Chatori Shimizu : for the love of shō
Do you know what is a “shō”, “Gagaku music” or a “Kigae”? Our label artist Chatori Shimizu, shō performer and specialist of this instrument explains his passion made of tradition…
Chatori, can you explain what is a shō?
Shō is a Japanese free-reed mouth organ. The 17-bamboo pipes arranged in circular form is said to resemble a legendary phoenix resting its wings. Shō is an instrument used in Gagaku music, or the court music of Japan. Scholars believe that the instrument and the musical culture was brought into Japan from Tang Dynasty China and the Korean Peninsula around 1,300 years ago. After the Heian Period, new works for Gagaku instruments were rarely composed, and the music was performed only in the imperial court or in religious ceremonies. It is only after World War II, where this instrument was “re-introduced” to the general public, and both Japanese and non-Japanese composers began composing for shō.
As a chord instrument, it is extremely difficult for performers to play a fast, melodical passage on this instrument. Like the harmonica, players are able to produce the same sound(s) while inhaling and exhaling through the instrument. Changing the breath from inhale to exhale, or vice versa, is called “Kigae”. During the swell of the intensity building up to the “Kigae”, the time flow fluctuates in a distinct manner, giving Gagaku music a unique time identity .
How many of you know how to play this instrument?
This might be a little complicated. Aside from the court musicians at the Imperial Household Agency of Japan, there is no clear distinction between professional players and recreational learners. Many performers in religious affiliations, in fact, have jobs completely separate from their Gagaku practice. Nowadays, several ensembles in universities and religious organizations outside Japan offer opportunities to learn how to play the instrument in the context of Gagaku, thus, adding a small number of players to the list . Few but a handful of performers exist in Japan and abroad, whose expertise is in the Western art music of the 20th and 21st Century.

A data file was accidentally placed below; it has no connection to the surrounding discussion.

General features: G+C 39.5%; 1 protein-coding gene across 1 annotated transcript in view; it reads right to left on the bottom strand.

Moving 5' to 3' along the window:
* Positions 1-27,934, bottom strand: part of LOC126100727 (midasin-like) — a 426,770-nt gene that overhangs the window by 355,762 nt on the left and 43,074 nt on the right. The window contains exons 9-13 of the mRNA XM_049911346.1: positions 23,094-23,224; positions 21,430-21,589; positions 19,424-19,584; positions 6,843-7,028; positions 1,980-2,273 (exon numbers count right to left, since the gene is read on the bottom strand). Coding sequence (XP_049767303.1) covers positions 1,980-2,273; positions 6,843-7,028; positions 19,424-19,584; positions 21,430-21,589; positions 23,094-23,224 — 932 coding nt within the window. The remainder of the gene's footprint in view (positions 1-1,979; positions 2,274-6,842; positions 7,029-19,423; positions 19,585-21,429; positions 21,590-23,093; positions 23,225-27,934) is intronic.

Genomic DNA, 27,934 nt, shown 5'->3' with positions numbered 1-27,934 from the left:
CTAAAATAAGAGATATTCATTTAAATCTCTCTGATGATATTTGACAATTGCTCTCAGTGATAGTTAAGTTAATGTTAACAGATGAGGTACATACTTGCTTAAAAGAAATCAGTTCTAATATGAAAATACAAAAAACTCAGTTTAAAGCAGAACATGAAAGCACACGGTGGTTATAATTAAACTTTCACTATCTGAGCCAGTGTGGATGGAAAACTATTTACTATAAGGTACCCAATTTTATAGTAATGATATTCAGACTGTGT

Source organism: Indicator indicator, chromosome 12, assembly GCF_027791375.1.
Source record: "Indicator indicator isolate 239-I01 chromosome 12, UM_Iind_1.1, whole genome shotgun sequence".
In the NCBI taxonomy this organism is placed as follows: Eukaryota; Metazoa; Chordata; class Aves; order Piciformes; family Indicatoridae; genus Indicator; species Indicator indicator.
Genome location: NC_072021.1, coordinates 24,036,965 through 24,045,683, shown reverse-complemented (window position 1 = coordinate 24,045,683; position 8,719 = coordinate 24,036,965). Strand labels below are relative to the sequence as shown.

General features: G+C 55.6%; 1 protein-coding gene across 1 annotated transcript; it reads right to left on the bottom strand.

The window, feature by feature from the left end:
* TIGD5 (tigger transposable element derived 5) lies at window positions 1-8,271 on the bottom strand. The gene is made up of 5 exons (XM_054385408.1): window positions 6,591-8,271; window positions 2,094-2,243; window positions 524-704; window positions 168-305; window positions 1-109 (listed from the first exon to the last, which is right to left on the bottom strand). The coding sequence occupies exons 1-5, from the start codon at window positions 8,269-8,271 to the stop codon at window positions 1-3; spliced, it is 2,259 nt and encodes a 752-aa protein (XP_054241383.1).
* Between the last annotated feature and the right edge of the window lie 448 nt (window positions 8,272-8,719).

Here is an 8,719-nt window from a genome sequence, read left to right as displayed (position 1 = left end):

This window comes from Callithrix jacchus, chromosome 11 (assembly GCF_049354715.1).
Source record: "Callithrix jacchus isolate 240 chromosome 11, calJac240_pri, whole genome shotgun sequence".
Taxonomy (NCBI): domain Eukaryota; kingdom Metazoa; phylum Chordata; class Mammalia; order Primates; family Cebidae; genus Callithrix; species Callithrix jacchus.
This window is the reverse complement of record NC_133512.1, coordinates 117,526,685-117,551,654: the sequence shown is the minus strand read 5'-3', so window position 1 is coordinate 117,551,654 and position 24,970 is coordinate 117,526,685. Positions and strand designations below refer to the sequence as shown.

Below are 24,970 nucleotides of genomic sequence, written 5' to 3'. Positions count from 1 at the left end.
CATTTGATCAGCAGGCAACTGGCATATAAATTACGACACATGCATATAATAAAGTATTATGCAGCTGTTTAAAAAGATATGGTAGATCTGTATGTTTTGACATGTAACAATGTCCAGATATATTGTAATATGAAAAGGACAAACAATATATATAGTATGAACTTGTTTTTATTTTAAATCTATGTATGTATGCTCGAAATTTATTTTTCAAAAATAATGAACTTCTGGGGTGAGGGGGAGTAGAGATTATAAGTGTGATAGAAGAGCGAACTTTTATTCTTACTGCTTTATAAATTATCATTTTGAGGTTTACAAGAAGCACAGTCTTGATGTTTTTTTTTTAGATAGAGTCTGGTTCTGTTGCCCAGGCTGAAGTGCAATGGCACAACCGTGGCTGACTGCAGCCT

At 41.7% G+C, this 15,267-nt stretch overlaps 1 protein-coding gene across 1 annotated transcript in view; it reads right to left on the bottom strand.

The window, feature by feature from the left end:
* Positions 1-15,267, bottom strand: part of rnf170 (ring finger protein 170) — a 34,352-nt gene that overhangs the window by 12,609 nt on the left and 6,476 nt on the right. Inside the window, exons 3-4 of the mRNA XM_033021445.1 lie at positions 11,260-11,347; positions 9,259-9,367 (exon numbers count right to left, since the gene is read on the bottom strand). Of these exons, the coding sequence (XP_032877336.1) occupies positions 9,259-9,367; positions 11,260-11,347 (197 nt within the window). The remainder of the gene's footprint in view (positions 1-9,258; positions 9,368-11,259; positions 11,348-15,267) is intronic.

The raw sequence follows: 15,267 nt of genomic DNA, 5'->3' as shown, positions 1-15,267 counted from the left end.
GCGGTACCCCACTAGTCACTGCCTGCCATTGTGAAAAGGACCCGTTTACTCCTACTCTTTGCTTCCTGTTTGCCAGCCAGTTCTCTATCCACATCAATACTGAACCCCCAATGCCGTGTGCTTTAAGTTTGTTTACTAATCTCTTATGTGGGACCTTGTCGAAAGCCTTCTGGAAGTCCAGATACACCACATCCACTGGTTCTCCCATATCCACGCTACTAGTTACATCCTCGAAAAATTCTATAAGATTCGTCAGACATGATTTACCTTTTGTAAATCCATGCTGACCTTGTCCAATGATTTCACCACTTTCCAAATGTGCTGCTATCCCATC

When did you start to learn to play shō?
I began learning how to play shō in earnest in my undergraduate studies at Kunitachi College of Music in Japan. There, Mayumi Miyata, who is the pioneer in bringing this instrument to Western art music, was teaching shō in the contexts of Gagaku and also contemporary music. Afterwards, I was part of the Columbia Gagaku Ensemble, as well as experienced group training in a Japanese temple in Tokyo. I need to give credit to a Danish friend of mine, who happened to be an exchange student when I was at Kunitachi. He was the one who pulled me into the world of Gagaku.
You seem very active in the promotion of the shō worldwide. How is this Japanese instrument welcomed abroad?
As a researcher of “shō in the context of Western art music of the 21st Century”, I have had the privilege of traveling to more than thirty cities around the world to give lectures on the notation, instrumentation, and composition techniques of shō. Many who attend my lectures and workshops are composers who strive to compose for shō. Others include musicologists, ethnomusicologists, music theorists, as well as music lovers. I believe that Japanese instruments are welcomed abroad with a great interest. However, when this instrument is used in the context of Western art music, some performers may feel a dilemma to sense that the audience appreciate the rare instrument more than the musicality of the composition itself .
What are the preservation conditions required for the shō? Is it right that it needs a perfect temperature to work?
While performers inhale and exhale through the mouthpiece, their breaths moist the reeds inside the mouthpiece. A moist reed results in shō not being able to produce sounds. Performers must always heat up the instrument on top of a heater for ten to fifteen minutes before they perform. This is so that the inner cavity of the instrument is warmer than the temperature of their breaths. The performer must occasionally heat up the instrument on the heater during the performance too, as well as after. Therefore, modern-day performers carry portable electric heaters with them for performances.